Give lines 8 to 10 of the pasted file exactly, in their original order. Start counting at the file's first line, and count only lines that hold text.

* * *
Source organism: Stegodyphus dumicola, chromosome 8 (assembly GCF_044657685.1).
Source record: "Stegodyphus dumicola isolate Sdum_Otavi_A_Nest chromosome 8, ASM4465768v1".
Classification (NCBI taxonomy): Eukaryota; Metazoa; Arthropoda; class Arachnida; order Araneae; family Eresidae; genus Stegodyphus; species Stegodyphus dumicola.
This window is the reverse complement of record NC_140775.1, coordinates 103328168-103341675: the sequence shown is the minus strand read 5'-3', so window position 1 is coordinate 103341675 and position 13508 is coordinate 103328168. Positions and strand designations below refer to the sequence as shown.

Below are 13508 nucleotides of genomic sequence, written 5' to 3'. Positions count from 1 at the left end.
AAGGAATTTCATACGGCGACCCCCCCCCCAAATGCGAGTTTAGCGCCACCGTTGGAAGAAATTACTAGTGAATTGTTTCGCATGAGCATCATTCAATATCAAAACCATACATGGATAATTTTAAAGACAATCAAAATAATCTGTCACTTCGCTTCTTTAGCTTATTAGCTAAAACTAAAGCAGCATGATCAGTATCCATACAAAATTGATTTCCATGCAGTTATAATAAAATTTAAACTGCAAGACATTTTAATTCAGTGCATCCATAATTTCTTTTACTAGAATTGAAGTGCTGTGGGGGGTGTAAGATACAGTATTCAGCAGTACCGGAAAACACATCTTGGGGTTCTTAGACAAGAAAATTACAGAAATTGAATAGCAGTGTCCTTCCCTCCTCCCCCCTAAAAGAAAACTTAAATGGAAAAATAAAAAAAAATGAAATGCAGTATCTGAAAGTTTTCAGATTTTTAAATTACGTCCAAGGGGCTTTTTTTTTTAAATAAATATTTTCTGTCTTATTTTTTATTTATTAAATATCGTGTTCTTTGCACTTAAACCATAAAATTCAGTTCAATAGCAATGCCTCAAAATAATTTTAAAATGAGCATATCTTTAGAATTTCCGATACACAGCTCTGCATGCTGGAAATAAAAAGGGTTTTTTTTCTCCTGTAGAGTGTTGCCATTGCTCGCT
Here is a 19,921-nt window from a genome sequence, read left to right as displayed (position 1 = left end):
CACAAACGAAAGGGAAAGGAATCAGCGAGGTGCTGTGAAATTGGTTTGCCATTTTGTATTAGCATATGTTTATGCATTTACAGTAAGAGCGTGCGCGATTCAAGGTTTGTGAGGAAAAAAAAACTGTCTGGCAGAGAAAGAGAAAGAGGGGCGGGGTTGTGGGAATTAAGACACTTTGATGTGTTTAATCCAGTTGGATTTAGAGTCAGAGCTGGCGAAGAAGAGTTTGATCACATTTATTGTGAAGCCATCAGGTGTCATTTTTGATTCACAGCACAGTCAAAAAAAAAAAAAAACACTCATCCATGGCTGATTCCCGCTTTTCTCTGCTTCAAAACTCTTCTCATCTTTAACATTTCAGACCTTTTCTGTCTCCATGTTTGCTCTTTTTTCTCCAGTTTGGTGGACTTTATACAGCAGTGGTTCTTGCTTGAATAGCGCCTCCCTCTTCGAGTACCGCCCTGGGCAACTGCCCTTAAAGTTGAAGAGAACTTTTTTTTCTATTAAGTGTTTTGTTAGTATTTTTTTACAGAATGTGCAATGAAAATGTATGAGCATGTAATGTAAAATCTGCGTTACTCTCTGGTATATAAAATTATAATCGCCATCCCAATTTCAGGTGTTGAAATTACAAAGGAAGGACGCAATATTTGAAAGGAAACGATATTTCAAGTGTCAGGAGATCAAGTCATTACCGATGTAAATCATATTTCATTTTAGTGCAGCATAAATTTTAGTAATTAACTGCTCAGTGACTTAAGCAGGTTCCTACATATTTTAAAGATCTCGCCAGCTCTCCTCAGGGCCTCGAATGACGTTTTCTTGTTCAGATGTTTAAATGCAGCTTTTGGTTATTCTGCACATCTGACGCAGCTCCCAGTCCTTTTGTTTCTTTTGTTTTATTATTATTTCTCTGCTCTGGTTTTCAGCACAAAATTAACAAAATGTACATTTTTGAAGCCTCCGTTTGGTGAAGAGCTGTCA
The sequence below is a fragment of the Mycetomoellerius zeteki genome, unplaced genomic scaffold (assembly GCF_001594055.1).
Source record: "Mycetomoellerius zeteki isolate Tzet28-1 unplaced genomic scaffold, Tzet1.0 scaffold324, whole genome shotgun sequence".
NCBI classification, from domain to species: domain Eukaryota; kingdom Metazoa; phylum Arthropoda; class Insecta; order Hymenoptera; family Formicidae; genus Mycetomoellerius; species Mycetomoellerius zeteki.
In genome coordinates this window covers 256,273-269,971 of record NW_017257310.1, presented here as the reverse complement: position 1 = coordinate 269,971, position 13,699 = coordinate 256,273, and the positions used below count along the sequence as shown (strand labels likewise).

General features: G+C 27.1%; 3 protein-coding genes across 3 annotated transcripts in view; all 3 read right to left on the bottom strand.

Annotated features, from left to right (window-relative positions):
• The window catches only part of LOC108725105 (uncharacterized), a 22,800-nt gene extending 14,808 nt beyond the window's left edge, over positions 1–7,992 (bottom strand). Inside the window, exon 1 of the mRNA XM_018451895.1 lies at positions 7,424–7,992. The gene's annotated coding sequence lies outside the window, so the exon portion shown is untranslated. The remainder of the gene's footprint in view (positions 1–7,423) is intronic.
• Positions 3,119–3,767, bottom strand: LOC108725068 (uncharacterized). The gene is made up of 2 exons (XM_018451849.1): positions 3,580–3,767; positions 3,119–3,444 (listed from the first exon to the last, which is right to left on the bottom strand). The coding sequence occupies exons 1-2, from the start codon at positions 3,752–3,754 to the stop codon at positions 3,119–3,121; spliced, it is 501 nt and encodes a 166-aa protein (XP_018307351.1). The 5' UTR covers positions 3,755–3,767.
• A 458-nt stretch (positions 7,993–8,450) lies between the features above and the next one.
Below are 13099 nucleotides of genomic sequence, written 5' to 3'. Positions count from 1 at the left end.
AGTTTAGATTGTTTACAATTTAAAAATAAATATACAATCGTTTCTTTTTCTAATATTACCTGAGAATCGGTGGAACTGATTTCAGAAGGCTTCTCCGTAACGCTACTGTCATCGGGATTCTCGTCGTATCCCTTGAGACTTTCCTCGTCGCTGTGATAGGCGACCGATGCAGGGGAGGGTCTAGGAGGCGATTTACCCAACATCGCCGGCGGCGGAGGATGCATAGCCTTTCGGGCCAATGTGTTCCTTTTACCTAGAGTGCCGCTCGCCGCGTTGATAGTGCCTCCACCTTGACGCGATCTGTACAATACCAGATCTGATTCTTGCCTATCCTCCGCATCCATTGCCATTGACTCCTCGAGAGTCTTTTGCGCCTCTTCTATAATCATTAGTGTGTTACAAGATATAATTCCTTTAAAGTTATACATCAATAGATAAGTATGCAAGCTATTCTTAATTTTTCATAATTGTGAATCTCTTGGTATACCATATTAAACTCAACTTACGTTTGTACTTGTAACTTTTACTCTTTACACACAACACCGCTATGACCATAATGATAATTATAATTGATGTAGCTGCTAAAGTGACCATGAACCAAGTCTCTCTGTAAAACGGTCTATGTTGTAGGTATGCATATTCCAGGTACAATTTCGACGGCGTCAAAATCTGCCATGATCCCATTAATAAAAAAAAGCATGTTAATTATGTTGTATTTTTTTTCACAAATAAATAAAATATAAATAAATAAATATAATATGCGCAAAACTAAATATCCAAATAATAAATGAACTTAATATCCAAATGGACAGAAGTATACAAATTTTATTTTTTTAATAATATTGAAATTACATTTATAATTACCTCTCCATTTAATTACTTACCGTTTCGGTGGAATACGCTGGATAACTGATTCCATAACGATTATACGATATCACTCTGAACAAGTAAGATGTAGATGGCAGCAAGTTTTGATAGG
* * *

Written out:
CACAAACGAAAGGGAAAGGAATCAGCGAGGTGCTGTGAAATTGGTTTGCCATTTTGTATTAGCATATGTTTATGCATTTACAGTAAGAGCGTGCGCGATTCAAGGTTTGTGAGGAAAAAAAAACTGTCTGGCAGAGAAAGAGAAAGAGGGGCGGGGTTGTGGGAATTAAGACACTTTGATGTGTTTAATCCAGTTGGATTTAGAGTCAGAGCTGGCGAAGAAGAGTTTGATCACATTTATTGTGAAGCCATCAGGTGTCATTTTTGATTCACAGCACAGTCAAAAAAAAAAAAAAACACTCATCCATGGCTGATTCCCGCTTTTCTCTGCTTCAAAACTCTTCTCATCTTTAACATTTCAGACCTTTTCTGTCTCCATGTTTGCTCTTTTTTCTCCAGTTTGGTGGACTTTATACAGCAGTGGTTCTTGCTTGAATAGCGCCTCCCTCTTCGAGTACCGCCCTGGGCAACTGCCCTTAAAGTTGAAGAGAACTTTTTTTTCTATTAAGTGTTTTGTTAGTATTTTTTTACAGAATGTGCAATGAAAATGTATGAGCATGTAATGTAAAATCTGCGTTACTCTCTGGTATATAAAATTATAATCGCCATCCCAATTTCAGGTGTTGAAATTACAAAGGAAGGACGCAATATTTGAAAGGAAACGATATTTCAAGTGTCAGGAGATCAAGTCATTACCGATGTAAATCATATTTCATTTTAGTGCAGCATAAATTTTAGTAATTAACTGCTCAGTGACTTAAGCAGGTTCCTACATATTTTAAAGATCTCGCCAGCTCTCCTCAGGGCCTCGAATGACGTTTTCTTGTTCAGATGTTTAAATGCAGCTTTTGGTTATTCTGCACATCTGACGCAGCTCCCAGTCCTTTTGTTTCTTTTGTTTTATTATTATTTCTCTGCTCTGGTTTTCAGCACAAAATTAACAAAATGTACATTTTTGAAGCCTCCGTTTGGTGAAGAGCTGTCA
The sequence below is a fragment of the Mycetomoellerius zeteki genome, unplaced genomic scaffold (assembly GCF_001594055.1).
Source record: "Mycetomoellerius zeteki isolate Tzet28-1 unplaced genomic scaffold, Tzet1.0 scaffold324, whole genome shotgun sequence".